Richard Calvocoressi, who curated Penck’s 1984 Tate exhibition, sheds light on his journey from east to west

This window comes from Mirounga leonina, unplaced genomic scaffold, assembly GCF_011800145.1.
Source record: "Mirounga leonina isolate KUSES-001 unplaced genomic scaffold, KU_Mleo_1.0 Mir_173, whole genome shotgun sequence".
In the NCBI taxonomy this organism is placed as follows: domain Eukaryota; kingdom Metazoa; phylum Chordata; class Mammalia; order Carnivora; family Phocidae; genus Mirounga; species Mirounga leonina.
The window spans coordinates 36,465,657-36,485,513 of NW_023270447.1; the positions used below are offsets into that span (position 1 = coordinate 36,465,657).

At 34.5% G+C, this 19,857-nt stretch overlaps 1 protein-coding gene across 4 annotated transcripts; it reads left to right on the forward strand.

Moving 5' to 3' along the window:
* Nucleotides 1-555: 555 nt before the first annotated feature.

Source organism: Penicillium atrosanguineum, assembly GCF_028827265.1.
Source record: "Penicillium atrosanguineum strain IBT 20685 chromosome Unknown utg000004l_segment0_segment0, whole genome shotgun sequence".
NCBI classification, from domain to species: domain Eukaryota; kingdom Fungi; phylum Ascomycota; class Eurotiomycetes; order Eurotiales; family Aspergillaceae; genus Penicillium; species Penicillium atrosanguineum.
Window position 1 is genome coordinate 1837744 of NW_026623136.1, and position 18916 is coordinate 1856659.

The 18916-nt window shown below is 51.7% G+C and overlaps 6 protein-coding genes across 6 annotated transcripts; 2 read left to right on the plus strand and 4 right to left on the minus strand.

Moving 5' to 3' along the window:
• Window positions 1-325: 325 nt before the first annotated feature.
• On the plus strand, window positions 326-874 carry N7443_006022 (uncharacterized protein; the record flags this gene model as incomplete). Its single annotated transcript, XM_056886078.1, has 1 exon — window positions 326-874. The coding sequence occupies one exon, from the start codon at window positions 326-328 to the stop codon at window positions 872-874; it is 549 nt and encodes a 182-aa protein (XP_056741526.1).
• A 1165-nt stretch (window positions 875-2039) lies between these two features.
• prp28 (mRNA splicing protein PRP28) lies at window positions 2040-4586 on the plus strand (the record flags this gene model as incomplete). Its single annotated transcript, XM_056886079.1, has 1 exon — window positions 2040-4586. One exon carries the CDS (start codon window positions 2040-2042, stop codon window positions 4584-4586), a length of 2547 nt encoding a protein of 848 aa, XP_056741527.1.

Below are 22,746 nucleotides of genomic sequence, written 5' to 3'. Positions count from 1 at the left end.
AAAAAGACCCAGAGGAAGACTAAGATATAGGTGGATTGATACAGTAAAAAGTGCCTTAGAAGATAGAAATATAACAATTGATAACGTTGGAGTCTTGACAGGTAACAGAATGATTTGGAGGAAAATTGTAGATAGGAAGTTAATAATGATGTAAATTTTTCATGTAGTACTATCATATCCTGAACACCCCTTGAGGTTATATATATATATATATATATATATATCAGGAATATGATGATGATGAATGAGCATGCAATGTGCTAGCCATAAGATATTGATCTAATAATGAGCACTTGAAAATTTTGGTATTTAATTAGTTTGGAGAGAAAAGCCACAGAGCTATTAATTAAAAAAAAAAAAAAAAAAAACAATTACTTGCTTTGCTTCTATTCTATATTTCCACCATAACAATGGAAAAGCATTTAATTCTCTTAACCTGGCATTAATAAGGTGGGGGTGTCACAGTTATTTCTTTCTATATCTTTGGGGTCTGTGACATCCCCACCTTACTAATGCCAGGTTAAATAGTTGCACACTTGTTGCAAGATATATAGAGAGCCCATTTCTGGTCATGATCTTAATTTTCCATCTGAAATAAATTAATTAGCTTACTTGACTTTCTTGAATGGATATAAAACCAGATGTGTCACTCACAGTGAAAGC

Your obituary of AR Penck (6 May) offers a thoughtful account of the artist’s work. To say that he “escaped” to West Berlin in 1980, however, may give a misleading impression. As one who got to know Penck in London in the early 1980s, I was led to believe that he was sold to the West by the East German regime for foreign currency, under the notorious Freikauf system used to get rid of unwanted dissidents. I remember a figure of DM 250,000 (then about £80,000) being mentioned. I curated an exhibition of Penck’s work at the Tate in 1984, in which he showed a large, multi-part sculpture, Memorial to an Unknown East German Soldier – really an anti-memorial that drew on his grim nuclear weapons training in the People’s Army. He struck me as someone of great integrity. The main painting illustrated in your obituary, with the artist standing in front of it, is one of a contrasting pair, East and West, purchased by the Tate at the time, in which he reflected on the bewildering experience of forced emigration. He told me ironically that he had never met a Marxist before he moved to West Germany.
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